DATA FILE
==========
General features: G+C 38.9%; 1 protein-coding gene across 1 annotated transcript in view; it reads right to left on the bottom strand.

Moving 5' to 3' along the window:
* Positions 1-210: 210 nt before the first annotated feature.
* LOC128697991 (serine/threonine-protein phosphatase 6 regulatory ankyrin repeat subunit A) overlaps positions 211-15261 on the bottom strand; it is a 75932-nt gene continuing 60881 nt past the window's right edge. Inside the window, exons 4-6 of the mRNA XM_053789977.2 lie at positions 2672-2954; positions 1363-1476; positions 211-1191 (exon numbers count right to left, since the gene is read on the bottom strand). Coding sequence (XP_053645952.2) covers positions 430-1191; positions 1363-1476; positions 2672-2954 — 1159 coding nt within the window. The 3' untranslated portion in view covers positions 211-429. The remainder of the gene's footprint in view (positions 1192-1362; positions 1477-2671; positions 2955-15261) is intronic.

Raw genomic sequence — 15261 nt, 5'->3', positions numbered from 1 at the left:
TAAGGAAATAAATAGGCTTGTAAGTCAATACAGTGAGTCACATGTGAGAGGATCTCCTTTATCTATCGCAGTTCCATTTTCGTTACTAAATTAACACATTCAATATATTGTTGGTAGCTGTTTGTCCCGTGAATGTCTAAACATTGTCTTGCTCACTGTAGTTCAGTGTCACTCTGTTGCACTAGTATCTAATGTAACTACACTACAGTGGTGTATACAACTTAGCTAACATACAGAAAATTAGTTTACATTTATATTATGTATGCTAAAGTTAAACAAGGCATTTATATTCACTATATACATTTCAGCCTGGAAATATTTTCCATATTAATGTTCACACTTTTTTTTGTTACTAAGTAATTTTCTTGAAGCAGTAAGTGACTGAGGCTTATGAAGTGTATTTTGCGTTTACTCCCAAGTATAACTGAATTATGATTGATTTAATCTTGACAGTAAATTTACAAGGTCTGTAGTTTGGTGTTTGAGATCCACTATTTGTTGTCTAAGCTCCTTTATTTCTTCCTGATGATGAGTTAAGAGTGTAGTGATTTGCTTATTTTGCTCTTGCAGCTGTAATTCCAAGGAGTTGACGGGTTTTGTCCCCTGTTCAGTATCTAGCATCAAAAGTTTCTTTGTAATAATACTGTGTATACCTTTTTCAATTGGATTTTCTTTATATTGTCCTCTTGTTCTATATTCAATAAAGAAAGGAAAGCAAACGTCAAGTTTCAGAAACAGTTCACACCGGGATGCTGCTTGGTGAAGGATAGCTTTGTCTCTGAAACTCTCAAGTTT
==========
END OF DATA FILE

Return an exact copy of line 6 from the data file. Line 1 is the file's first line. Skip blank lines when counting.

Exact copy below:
TAAGGAAATAAATAGGCTTGTAAGTCAATACAGTGAGTCACATGTGAGAGGATCTCCTTTATCTATCGCAGTTCCATTTTCGTTACTAAATTAACACATTCAATATATTGTTGGTAGCTGTTTGTCCCGTGAATGTCTAAACATTGTCTTGCTCACTGTAGTTCAGTGTCACTCTGTTGCACTAGTATCTAATGTAACTACACTACAGTGGTGTATACAACTTAGCTAACATACAGAAAATTAGTTTACATTTATATTATGTATGCTAAAGTTAAACAAGGCATTTATATTCACTATATACATTTCAGCCTGGAAATATTTTCCATATTAATGTTCACACTTTTTTTTGTTACTAAGTAATTTTCTTGAAGCAGTAAGTGACTGAGGCTTATGAAGTGTATTTTGCGTTTACTCCCAAGTATAACTGAATTATGATTGATTTAATCTTGACAGTAAATTTACAAGGTCTGTAGTTTGGTGTTTGAGATCCACTATTTGTTGTCTAAGCTCCTTTATTTCTTCCTGATGATGAGTTAAGAGTGTAGTGATTTGCTTATTTTGCTCTTGCAGCTGTAATTCCAAGGAGTTGACGGGTTTTGTCCCCTGTTCAGTATCTAGCATCAAAAGTTTCTTTGTAATAATACTGTGTATACCTTTTTCAATTGGATTTTCTTTATATTGTCCTCTTGTTCTATATTCAATAAAGAAAGGAAAGCAAACGTCAAGTTTCAGAAACAGTTCACACCGGGATGCTGCTTGGTGAAGGATAGCTTTGTCTCTGAAACTCTCAAGTTT